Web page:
Despite the remarkable progress that has been made to reduce global malaria mortality by 29% in the past 5 years, malaria is still a serious global health problem. Inadequate diagnostics is one of the major obstacles in fighting the disease. An automated system for malaria diagnosis can help to make malaria screening faster and more reliable. We present an automated system to detect and segment red blood cells (RBCs) and identify infected cells in WrightGiemsa stained thin blood smears. Specifically, using image analysis and machine learning techniques, we process digital images of thin blood smears to determine the parasitemia in each smear. We use a cell extraction method to segment RBCs, in particular overlapping cells. We show that a combination of RGB color and texture features outperforms other features. We evaluate our method on microscopic blood smear images from human and mouse and show that it outperforms other techniques. For human cells, we measure an absolute error of 1.18% between the true and the automatic parasite counts. For mouse cells, our automatic counts correlate well with expert and flow cytometry counts. This makes our system the first one to work for both human and mouse.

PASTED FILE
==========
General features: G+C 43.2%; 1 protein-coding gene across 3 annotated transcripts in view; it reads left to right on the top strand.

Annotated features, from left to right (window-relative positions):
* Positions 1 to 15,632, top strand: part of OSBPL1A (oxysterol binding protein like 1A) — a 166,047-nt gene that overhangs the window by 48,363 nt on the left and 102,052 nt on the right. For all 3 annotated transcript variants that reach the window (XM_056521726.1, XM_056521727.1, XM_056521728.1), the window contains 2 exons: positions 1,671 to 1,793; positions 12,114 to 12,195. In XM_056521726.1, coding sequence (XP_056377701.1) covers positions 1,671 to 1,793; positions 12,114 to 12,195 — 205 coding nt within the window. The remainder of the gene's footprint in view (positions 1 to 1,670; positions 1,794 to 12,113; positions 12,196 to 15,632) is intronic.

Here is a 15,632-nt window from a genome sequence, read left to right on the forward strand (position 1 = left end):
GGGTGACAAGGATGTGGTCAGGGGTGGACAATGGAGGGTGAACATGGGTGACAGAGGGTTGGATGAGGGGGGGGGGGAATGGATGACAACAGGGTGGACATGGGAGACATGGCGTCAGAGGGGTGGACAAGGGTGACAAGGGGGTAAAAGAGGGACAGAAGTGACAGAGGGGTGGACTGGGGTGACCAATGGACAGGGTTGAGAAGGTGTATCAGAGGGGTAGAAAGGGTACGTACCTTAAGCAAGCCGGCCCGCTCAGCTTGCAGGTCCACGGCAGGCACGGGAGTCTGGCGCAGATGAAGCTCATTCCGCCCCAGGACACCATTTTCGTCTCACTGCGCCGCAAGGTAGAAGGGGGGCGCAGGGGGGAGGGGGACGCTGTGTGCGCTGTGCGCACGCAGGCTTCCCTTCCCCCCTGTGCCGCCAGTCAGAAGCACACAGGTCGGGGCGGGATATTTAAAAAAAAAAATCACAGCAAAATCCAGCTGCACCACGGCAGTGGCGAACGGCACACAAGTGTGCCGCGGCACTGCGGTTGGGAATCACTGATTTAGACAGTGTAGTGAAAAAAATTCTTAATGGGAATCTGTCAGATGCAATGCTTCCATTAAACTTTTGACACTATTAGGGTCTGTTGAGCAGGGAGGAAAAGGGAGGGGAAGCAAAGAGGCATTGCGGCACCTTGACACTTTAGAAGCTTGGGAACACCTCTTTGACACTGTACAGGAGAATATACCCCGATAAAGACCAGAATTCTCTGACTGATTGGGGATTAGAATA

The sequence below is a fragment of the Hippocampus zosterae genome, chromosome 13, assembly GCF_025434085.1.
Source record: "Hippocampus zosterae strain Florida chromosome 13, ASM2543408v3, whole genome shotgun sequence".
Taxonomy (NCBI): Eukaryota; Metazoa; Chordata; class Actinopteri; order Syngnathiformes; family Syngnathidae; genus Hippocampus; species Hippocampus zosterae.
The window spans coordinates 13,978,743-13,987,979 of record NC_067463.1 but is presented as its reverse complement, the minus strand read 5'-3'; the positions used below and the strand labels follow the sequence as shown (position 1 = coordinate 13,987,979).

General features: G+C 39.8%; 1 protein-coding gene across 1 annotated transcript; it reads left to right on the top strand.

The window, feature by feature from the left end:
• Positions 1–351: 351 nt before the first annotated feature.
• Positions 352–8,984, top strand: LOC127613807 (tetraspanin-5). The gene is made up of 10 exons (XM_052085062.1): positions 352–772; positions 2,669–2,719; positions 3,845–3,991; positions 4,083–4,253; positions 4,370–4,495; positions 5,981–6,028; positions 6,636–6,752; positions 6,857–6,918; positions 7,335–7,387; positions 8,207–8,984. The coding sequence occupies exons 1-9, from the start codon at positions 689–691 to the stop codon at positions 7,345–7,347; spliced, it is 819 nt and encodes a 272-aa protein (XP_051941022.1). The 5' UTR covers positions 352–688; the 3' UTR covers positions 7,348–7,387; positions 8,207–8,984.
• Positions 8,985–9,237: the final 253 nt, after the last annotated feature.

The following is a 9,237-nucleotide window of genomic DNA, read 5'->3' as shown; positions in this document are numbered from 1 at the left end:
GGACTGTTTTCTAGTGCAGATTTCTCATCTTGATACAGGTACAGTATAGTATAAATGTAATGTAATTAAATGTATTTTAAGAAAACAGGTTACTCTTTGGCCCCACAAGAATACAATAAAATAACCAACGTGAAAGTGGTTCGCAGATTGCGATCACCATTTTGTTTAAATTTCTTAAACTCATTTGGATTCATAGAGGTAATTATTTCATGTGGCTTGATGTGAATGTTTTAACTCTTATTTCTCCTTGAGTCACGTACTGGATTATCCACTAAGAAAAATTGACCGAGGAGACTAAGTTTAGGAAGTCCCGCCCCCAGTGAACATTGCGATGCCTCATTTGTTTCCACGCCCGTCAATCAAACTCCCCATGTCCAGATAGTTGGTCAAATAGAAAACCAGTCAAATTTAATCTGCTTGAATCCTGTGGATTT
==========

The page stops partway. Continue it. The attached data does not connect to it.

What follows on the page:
Mahdieh Poostchi, Ilker Ersoy, Katie McMenamin, Emile Gordon, Nila Palaniappan, Susan Pierce, Richard J. Maude, Abhisheka Bansal, Prakash Srinivasan, Louis Miller, Kannappan Palaniappan, George Thoma, Stefan Jaeger. (2018). Malaria parasite detection and cell counting for human and mouse using thin blood smear microscopy. Journal of Medical Imaging, 5(4)